A simple finite field extension only has finitely many intermediate fields

Let $$L/K$$ be a finite and simple field extension, so $$L = K(\alpha)$$ and $$[L:K] = n$$. Show that $$L/K$$ only has finitely many intermediate fields $$M$$.

I'd like to know if my following proof is correct or how I could improve it:

Suppose $$L = K(\alpha)$$. For every intermediate field $$M$$ let $$f_M \in M[X]$$ be the minimal polynomial of $$\alpha$$ over $$M$$. Then for every $$M, M'$$ we have $$M \subseteq M' \iff f_M \in M'[X]$$. Now I wanna show that every $$f_M$$ uniquely defines the corresponding intermediate field $$M$$:

Let $$M'$$ be another intermediate field s.t $$f_M \in M'[X]$$. Then by the above we have $$M \subseteq M'$$ and by the definition of $$f_M$$ and $$f_{M'}$$ it follows that $$\deg(f_{M'}) \leq \deg(f_M)$$. Since every root of $$f_{M'}$$ in $$M'$$ is also a root of $$f_M$$ (I'm not sure about this one so in case this isn't necessarily true some clarification would be great!), we get $$f_{M'} \mid f_M$$. However, since both polynomials are irreducible and monic, we have $$f_M = f_{M'}$$ which gives us $$M = M'$$. Similarly we have that $$f_M \mid f_K$$ in $$L[X]$$ for every $$M$$.

Now, since $$L[X]$$ is a UFD, we get: $$f_K = \prod_{K \subseteq M \subseteq L}f_M.$$ Since this factorization is unique and all factors are monic and irreducible there are no units in the product so we get: $$\deg(f_K) = \sum_{K \subseteq M \subseteq L}\deg(f_M) = n$$ which means there are only finitely many intermediate fields.

I see a couple of problems with your proof. But we will manage to salvage the idea of your proof:

"Problem": The statement that $$M\subset M'\Leftrightarrow f_M\in M'[X]$$ needs a proof (unless you know this from somewhere). The implication "$$\Rightarrow$$" is immediate, the other direction is not. The problem is, that it could happen that $$M\not\subset M'$$ and $$M'\not\subset M$$.

Solution: If $$f_M\in M'[X]$$, then $$f_M = f_{M\cap M'}$$. Let $$F:=M\cap M'$$ Then we can conclude by a degree argument: $$[L:K] =[L:F]\cdot[F:K]= [L:M]\cdot[M:F]\cdot[F:K]$$ But $$[L:M]=[L:F]$$ (since the minimal polynomials are the same) and hence $$[M:F]=1$$. Thus $$M=F=M\cap M'$$ and $$M\subset M'$$.

Problem: From your assumption that $$f_M\in M'[X]$$ you can't deduce that $$f_M=f_{M'}$$. As a counterexample look at any nontrivial extension $$K(\alpha)/K$$. $$f_K\neq f_{K(\alpha)}$$ since $$f_{K(\alpha)}=X-\alpha$$. The problem in your argument is the sentence: "However, since both polynomials are irreducible and monic...". Both are only irreducible as polynomials over their respective base fields.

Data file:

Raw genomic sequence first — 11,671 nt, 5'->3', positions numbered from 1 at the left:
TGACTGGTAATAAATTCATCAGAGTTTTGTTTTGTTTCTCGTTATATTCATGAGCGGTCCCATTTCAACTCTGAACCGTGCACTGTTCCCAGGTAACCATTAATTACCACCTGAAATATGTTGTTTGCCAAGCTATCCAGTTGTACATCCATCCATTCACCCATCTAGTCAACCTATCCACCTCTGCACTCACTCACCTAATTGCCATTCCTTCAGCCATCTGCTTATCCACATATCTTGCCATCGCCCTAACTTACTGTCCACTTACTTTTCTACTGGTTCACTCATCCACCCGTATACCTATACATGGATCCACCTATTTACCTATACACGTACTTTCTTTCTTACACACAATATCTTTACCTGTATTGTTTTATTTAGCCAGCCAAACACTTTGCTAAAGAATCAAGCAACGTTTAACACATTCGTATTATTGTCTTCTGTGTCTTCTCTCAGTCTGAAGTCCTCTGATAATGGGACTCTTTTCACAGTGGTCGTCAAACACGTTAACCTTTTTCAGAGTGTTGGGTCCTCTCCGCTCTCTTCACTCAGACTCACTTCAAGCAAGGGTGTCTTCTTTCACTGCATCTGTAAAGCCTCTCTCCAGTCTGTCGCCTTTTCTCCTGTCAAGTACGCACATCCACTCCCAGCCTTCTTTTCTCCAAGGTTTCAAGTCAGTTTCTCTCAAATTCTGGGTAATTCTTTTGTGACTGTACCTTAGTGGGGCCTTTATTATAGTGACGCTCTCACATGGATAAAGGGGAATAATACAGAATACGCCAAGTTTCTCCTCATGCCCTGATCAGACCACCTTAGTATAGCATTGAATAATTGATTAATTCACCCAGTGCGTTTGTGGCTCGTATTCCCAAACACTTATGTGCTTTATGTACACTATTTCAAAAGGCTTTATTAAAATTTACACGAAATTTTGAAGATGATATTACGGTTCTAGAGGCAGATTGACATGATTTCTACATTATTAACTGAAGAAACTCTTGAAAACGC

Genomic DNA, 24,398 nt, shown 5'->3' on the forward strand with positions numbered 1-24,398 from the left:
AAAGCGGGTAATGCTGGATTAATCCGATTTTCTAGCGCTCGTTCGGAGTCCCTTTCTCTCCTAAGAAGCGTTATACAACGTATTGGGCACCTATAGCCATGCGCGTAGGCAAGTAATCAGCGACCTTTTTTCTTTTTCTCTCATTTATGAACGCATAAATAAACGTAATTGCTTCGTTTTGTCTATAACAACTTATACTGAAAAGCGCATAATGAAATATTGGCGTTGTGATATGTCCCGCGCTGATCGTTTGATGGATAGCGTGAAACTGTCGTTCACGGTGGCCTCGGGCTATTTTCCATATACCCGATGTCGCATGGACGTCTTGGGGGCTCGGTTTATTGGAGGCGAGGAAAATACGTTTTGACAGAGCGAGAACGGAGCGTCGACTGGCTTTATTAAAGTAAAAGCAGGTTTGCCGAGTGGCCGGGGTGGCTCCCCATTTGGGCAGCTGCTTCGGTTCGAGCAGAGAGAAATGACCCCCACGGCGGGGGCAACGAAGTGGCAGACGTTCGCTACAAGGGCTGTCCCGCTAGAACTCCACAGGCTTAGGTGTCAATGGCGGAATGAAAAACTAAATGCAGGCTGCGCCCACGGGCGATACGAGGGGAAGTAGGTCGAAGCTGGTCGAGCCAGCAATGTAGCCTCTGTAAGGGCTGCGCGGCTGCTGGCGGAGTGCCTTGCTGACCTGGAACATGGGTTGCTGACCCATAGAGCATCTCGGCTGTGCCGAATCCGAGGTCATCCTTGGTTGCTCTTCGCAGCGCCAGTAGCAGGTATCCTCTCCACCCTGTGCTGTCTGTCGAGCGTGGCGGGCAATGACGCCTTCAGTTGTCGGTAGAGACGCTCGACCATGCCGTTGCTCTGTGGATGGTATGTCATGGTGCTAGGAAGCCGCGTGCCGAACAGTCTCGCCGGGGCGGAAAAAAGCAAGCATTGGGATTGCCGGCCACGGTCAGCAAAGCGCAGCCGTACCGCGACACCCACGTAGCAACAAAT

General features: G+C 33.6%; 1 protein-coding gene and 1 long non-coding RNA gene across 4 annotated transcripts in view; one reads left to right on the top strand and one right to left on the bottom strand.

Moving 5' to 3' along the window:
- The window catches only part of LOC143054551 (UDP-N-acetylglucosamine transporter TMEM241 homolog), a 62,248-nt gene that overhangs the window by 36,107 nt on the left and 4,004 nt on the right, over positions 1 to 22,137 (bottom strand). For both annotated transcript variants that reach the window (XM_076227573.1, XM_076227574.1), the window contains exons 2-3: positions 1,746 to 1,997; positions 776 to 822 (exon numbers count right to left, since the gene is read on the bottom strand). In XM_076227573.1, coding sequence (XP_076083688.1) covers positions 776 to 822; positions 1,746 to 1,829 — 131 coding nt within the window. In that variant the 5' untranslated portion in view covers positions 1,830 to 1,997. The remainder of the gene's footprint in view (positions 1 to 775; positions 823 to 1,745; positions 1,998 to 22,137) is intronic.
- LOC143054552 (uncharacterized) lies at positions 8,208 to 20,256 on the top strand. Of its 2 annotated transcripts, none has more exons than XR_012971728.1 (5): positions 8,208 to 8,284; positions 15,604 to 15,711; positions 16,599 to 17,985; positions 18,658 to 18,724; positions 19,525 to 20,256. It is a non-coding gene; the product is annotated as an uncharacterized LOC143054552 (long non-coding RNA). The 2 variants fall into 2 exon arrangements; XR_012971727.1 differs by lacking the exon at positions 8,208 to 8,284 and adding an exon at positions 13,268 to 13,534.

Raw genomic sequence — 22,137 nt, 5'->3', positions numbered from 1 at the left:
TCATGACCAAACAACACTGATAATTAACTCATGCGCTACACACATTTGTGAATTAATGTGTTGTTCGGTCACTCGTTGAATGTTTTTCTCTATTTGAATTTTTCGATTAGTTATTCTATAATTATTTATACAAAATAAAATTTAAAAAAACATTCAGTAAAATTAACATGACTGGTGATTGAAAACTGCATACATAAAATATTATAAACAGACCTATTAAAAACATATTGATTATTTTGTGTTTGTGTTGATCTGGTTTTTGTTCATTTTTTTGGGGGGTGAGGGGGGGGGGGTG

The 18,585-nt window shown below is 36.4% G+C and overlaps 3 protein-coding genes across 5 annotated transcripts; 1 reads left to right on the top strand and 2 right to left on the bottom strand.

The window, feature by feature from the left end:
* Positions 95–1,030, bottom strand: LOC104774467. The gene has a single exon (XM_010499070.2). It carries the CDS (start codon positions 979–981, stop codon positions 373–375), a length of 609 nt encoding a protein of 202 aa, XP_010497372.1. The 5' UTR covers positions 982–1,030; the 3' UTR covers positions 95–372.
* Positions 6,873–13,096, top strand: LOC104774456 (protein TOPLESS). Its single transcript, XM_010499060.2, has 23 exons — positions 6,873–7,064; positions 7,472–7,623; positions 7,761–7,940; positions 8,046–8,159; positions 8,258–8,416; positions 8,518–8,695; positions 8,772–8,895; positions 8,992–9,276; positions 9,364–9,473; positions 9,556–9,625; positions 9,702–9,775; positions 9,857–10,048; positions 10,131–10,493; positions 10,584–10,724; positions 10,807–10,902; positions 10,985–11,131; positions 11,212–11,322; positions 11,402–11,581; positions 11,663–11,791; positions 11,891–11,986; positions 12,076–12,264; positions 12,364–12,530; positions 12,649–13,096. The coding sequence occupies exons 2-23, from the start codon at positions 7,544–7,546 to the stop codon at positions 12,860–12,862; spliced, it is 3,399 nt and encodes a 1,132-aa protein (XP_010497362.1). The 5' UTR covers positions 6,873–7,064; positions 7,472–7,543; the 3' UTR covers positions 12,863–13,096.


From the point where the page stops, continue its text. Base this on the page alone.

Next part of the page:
Solution: Strike this paragraph. As you mention in the first paragraph: "Now I want to show that any $$f_M$$ uniquely determines the corresponding intermediate field $$M$$." Do just that! Assume that $$f_M=f_{M'}$$ and you can skip a couple of sentences in your proof.

Problem: Your claim $$f_K = \prod_{K \subseteq M \subseteq L}f_M$$ doesn't hold. I assume that again you are making the mistake of assuming that all of those $$f_M$$ are irreducible over $$L[X]$$? You can check that this is wrong with any non-trivial example. If $$f_K = f_K\cdot g$$, then $$g=1$$, so all the $$f_M$$ in your product would have to be units, thus constant).

Solution: You don't need this. It will suffice that in a UFD any element only has (up to associates) only finitely many divisors (why?). Any $$f_M$$ divides $$f_K$$, so there can only be finitely many such $$f_M$$. Thus there can only be finitely many intermediate fields.

Bonus: Why does any $$f_M$$ divide $$f_K$$? We know that $$f_K\in M[X]$$ and by definition (or a basic lemma, depending on your source) $$f_M$$ divides any polynomial $$g\in M[X]$$ that satisfies $$g(\alpha)=0$$. We know that $$f_K(\alpha)=0$$.

• First of all thank you for your very detailed answer! As to your quesiton why every element in a UFD only has finitely many divisors (up to associates): Let $R$ be a UFD and $a \in R$ s.t $a = \varepsilon\prod_{i \in I}p_i^{v_i(a)}$ where $v_i(a) = 0$ for almost every $i \in I$, $\varepsilon \in R^{\times}$ and $p_i$ are irreducible elements. Does this already show that any element in $R$ only has finitely many divisors, since almost every $p_i^{v_i(a)} = 1$? Commented Dec 24, 2020 at 20:22
• More or less, yes! You now have to argue that any divisor of $a$ can only be composed of irreducible factors (with small enough exponents) of $a$ and there are only finitely many such combinations
– CPCH
Commented Dec 24, 2020 at 20:26
• If $d$ divides $a$ then $d\cdot r = a = \varepsilon \prod_{i \in I}p_i^{v_i(a)}$ for $r \in R$. Since this factorization on the RHS is unique, d is composed of irreducible factors of $a$. Is this correct? Commented Dec 24, 2020 at 20:58